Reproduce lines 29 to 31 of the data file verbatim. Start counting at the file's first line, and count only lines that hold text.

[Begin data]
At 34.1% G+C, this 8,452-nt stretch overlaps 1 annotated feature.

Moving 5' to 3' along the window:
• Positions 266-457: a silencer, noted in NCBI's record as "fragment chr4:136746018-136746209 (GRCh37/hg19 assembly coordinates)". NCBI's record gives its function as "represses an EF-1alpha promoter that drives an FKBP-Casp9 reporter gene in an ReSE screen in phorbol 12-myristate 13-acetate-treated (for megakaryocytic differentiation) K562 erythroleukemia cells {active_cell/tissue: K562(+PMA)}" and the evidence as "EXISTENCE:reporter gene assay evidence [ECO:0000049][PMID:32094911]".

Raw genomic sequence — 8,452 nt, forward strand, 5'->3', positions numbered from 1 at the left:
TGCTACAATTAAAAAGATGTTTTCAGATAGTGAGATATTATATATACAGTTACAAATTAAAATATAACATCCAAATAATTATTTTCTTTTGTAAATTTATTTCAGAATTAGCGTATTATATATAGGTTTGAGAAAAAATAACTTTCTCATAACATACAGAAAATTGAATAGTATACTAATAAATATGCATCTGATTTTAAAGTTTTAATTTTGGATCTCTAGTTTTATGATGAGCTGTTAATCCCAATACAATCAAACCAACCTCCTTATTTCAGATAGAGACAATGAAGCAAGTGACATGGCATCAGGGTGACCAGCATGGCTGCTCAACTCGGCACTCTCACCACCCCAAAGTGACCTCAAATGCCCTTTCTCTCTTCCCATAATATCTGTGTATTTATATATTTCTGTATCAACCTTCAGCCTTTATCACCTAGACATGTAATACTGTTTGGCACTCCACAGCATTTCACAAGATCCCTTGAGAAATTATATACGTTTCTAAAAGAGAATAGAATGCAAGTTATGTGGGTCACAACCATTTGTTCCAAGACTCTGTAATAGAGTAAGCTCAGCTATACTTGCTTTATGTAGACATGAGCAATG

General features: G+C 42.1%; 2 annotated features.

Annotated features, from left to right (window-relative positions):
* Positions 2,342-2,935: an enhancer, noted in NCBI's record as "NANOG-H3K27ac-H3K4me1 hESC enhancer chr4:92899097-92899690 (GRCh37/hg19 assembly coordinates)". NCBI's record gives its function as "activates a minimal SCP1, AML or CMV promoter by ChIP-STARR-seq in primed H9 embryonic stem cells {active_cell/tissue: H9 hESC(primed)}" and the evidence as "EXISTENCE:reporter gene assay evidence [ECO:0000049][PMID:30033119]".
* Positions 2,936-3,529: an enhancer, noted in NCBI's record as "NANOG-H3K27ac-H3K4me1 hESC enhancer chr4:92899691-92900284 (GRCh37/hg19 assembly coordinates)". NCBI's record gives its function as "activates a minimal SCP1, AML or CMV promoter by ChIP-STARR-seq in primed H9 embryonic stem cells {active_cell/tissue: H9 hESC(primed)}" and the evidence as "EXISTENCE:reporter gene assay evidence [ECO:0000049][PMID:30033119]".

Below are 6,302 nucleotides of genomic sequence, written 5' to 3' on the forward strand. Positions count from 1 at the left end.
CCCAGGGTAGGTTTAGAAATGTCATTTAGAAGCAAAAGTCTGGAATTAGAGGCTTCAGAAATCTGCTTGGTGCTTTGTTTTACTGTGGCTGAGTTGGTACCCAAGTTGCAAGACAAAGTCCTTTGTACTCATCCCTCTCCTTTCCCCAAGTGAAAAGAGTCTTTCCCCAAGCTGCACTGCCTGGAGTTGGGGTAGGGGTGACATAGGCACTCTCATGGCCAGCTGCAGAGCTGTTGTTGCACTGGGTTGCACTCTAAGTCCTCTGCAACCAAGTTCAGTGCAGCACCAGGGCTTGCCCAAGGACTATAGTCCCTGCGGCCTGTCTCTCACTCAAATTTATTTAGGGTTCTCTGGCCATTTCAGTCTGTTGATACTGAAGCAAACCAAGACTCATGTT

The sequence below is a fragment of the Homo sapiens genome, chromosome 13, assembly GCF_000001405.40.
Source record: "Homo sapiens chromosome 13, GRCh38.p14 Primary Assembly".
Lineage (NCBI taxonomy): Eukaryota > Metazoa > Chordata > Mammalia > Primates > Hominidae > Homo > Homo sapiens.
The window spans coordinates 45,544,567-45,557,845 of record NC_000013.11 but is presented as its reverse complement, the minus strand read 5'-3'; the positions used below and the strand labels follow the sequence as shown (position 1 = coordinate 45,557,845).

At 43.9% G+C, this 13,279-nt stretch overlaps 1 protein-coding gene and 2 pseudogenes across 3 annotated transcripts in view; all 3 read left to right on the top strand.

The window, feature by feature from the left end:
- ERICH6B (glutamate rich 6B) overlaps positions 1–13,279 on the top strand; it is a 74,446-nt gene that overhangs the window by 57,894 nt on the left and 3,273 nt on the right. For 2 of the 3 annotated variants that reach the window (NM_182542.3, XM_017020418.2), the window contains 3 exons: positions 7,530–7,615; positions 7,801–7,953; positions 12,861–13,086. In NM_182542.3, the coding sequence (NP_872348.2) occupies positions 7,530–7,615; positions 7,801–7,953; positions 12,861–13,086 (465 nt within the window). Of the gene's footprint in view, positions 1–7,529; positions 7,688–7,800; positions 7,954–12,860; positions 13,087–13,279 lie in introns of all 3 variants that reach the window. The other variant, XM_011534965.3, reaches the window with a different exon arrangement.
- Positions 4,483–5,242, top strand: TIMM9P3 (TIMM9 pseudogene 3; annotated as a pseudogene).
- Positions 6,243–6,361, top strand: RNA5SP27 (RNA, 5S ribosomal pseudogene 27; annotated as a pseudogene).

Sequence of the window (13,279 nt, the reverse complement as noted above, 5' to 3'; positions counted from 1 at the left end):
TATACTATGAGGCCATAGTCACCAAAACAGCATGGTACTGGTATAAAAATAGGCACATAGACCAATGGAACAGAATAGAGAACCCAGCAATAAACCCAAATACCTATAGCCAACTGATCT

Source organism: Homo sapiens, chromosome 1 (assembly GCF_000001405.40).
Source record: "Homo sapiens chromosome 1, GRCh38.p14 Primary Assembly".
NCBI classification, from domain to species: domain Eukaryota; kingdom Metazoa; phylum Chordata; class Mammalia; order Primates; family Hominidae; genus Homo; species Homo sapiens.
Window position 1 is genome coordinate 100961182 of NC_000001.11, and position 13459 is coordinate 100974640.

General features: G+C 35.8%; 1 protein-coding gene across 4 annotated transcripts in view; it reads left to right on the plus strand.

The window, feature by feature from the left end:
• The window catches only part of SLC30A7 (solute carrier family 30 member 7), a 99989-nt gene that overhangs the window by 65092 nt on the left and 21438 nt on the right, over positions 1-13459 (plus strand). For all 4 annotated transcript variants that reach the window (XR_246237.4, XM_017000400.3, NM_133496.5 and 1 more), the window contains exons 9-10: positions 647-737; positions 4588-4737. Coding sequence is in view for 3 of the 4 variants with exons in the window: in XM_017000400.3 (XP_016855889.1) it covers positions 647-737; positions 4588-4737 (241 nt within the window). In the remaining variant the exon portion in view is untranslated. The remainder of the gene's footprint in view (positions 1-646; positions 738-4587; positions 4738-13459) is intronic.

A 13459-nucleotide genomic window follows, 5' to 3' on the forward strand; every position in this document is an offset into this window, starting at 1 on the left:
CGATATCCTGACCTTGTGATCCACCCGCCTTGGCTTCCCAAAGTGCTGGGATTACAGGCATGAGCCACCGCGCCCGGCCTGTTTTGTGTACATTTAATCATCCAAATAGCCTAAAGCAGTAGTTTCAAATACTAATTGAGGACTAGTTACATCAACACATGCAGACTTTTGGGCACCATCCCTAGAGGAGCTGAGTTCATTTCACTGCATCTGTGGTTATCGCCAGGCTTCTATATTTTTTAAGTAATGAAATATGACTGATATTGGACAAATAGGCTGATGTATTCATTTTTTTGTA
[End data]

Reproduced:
• The window catches only part of SLC30A7 (solute carrier family 30 member 7), a 99989-nt gene that overhangs the window by 65092 nt on the left and 21438 nt on the right, over positions 1-13459 (plus strand). For all 4 annotated transcript variants that reach the window (XR_246237.4, XM_017000400.3, NM_133496.5 and 1 more), the window contains exons 9-10: positions 647-737; positions 4588-4737. Coding sequence is in view for 3 of the 4 variants with exons in the window: in XM_017000400.3 (XP_016855889.1) it covers positions 647-737; positions 4588-4737 (241 nt within the window). In the remaining variant the exon portion in view is untranslated. The remainder of the gene's footprint in view (positions 1-646; positions 738-4587; positions 4738-13459) is intronic.

A 13459-nucleotide genomic window follows, 5' to 3' on the forward strand; every position in this document is an offset into this window, starting at 1 on the left:
CGATATCCTGACCTTGTGATCCACCCGCCTTGGCTTCCCAAAGTGCTGGGATTACAGGCATGAGCCACCGCGCCCGGCCTGTTTTGTGTACATTTAATCATCCAAATAGCCTAAAGCAGTAGTTTCAAATACTAATTGAGGACTAGTTACATCAACACATGCAGACTTTTGGGCACCATCCCTAGAGGAGCTGAGTTCATTTCACTGCATCTGTGGTTATCGCCAGGCTTCTATATTTTTTAAGTAATGAAATATGACTGATATTGGACAAATAGGCTGATGTATTCATTTTTTTGTA